In Search of ‘Next Bill Gates’: Tech Giants Invest Heavily in Kenya

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Written by Frank Mutulu

Cargo pant-wearing techies banging away on MacBooks and their furious clicking, only interjected by sips of freshly brewed lattes, are now common sights in Nairobi’s swanky cafes.

American and European tech companies, in addition to setting up office in Nairobi, are buying out or buying into well-run local tech firms. Most realize Kenya’s potential and intend to be part of the “next big thing.”

The Internet cafes and research labs popping up around Nairobi are frequently patronized by foreigners streaming in to chart the path to a Silicon Savannah, Kenya’s version of Silicon Valley.

In the last few years American and European firms have been investing heavily, sponsoring university labs and research hubs in the hope that they will find Africa’s Bill Gates and Steve Jobs.

By accident or design, the timing is perfect for these companies since they have the advantage of experience and are coming to a market dominated by a young population that is tech savvy and a government that is investing heavily in this sector.

Mark Mwaura is the co-founder of Olivine Technology, a Kenyan-based IT firm that is the 2013 winner of the Google Innovation Awards. He says that the foreign companies have a wealth of experience courtesy of the 90s dotcom era — and this enables them to identify good buys.

“Their experience equips them with greater predictive capabilities to spot ICT trends and to better evaluate the risk return of prospective investments in start-ups,” Mwaura told AFKInsider.

Nokia, Google, IBM, OLX and other international IT firms which have all set up regional offices in Nairobi in the last few years are hunting to buy out or sponsor research labs, betting that this is where “the next big thing” will come from.

Still, there are challenges to be overcome.

Internet penetration in Kenya is between 25 to 41 percent. Government agencies put the number at 41.1 percent but World Internet Statistics puts penetration at 25 percent. Both agree on one thing — growth has been exponential over the last decade.

At the turn of the 21st century the number of Internet users stood at 200,000. By the end of 2012, users had increased to 16 million or two out of five Kenyans, most of whom are accessing the Internet via smart phones.

Kenyan IT start-ups have begun targeting this group and international firms have followed suit.

Online sales are increasing despite the challenges of Kenya not having a well-developed payment system that allows for reversals and a lack of delivery mechanism, since the country is not well-connected by the decrepit state-owned postal system.

A reprieve has been the M-Pesa mobile money transfer service that has acted as a tolerable substitute for an online payment system. Delivery still poses a major headache but these are small bumps entrepreneurs are overriding.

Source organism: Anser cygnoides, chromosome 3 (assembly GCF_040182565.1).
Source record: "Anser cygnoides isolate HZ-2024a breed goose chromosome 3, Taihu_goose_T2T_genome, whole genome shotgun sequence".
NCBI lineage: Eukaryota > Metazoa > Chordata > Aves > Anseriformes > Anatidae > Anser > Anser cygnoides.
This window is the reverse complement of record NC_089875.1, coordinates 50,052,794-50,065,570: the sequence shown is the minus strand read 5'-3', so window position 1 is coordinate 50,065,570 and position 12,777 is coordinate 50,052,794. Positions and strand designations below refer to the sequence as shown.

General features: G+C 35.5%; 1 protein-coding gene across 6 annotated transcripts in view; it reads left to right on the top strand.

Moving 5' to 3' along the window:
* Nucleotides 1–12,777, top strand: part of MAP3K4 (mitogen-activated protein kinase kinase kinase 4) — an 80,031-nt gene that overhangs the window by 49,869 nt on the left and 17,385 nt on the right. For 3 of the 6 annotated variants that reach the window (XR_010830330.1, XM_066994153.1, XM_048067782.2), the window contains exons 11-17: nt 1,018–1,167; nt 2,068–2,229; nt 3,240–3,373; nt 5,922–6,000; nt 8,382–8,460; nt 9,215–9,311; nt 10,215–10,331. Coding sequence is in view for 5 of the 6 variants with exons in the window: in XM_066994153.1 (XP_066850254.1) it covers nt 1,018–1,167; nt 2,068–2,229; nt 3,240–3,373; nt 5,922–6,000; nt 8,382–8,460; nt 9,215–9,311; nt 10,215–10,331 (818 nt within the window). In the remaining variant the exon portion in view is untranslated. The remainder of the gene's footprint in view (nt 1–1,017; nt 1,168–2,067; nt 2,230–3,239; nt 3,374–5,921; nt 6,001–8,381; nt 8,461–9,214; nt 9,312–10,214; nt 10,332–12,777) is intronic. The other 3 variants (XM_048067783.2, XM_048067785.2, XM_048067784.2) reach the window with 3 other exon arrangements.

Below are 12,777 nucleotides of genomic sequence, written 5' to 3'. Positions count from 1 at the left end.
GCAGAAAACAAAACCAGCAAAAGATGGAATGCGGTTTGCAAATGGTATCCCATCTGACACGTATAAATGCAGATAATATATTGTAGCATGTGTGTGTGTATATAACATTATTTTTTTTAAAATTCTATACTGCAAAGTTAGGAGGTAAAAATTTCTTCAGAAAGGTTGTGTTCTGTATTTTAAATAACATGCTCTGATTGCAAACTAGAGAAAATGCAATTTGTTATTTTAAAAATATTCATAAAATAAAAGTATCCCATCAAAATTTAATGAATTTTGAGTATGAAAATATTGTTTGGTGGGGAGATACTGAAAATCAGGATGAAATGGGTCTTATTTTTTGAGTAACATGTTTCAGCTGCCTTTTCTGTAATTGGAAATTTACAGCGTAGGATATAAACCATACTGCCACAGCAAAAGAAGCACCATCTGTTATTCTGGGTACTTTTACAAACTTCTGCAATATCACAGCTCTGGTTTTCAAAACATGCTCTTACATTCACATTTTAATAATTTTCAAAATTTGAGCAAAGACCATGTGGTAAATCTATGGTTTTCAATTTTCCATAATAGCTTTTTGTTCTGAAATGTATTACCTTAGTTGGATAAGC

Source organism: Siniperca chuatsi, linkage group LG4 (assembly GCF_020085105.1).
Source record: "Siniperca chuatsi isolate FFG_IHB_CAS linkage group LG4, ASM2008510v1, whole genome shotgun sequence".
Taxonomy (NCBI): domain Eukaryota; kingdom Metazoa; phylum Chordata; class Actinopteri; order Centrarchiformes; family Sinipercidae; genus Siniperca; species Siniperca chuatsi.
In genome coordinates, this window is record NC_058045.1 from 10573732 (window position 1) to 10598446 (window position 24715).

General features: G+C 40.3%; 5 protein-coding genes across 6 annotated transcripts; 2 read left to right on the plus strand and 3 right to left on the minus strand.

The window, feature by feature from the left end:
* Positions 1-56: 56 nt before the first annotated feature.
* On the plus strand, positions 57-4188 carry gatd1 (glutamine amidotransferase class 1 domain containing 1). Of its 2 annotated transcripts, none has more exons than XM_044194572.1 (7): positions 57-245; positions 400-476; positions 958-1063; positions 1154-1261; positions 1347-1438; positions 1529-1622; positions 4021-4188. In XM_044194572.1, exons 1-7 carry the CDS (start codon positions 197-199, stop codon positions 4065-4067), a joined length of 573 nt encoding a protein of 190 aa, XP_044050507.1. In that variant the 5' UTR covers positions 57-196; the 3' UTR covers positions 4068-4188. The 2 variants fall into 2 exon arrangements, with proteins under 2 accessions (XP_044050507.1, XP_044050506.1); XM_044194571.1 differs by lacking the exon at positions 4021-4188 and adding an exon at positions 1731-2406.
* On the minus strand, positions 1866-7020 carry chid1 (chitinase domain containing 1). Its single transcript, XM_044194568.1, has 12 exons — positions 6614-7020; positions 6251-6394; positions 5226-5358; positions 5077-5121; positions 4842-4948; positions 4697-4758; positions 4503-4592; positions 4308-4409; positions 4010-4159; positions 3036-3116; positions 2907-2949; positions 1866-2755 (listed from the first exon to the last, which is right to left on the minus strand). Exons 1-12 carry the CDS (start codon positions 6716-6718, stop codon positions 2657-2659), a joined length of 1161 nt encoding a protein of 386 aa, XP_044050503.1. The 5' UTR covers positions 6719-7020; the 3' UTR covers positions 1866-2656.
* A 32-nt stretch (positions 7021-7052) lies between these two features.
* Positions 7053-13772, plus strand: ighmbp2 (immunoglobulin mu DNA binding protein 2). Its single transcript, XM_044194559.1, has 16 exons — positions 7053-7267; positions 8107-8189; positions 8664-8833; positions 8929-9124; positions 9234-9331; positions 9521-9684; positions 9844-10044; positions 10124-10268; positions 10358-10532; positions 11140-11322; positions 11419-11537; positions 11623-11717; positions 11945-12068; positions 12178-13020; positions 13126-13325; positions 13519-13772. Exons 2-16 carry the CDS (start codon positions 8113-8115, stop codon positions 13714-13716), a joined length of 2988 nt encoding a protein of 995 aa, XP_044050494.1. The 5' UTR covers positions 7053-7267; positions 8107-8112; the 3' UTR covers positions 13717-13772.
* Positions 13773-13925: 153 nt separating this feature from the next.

Kenya has Zetu Deals and Rupu, copies of Groupon, the U.S.-based e-commerce firm that sells goods and services at discounted rates.

The two local firsts have grown to the point of attracting foreign investment.

Ringier, Switzerland’s largest international media company, bought Rupu and Pigiame, the local versions of Groupon and Craigslist respectively in 2012.

Despite being a copy of Groupon, Rupu has been named one of the top 20 tech startups in Africa by Forbes.

OLX, similar to Craigslist, has been advertising heavily on local TV and radio channels on prime time in an obviously well-oiled campaign meant to muscle out local incumbents such as Pigiame and the trend should continue.

“It is therefore not surprising to observe that most if not all of the pioneering ICT hubs and ICT venture capital firms in Kenya are backed by foreign investors,” Mwaura said.

Olivine’s application for distributors has caught Google’s attention and is now being used as a case study on local solutions to local problems by locals.

Pundits say that buying out local companies will benefit entrepreneurs who struggle to find a good price for their companies whenever they want to sell a part or the entire company. And again, the dotcom era experience comes to play.

David Karanja founded Crane Consulting House, a Nairobi-based research firm.

“These are among the first tech companies being acquired in Kenya by foreigners and that is setting a good precedent,”  Karanja told AFKInsider. “Local business owners need viable exit strategies and IPOs and private placements have been out of reach for many small companies.”

The government is taking note that it is entrepreneurs who are better placed at creating jobs and have shown serious commitment to the sector.

Technocrats have come up with the region’s biggest IT investment that is expected to build a new city. The government and private companies are investing heavily in Kenya’s ICT sector. The most ambitious plan is the $7 billion Konza Technology City to be located in Machakos County, south of Nairobi.

The public-private partnership will house technology companies, residential development, a central business district and a university all spread over 5,000 acres.

HR & A Advisors, a New York-based real estate, economic development and energy efficiency consultant, was appointed in 2012 to oversee the $7 billion development plan which has attracted interest from American, Korean and Chinese firms.

While they wait for Konza City, entrepreneurs want the basics such as reliable power first fixed.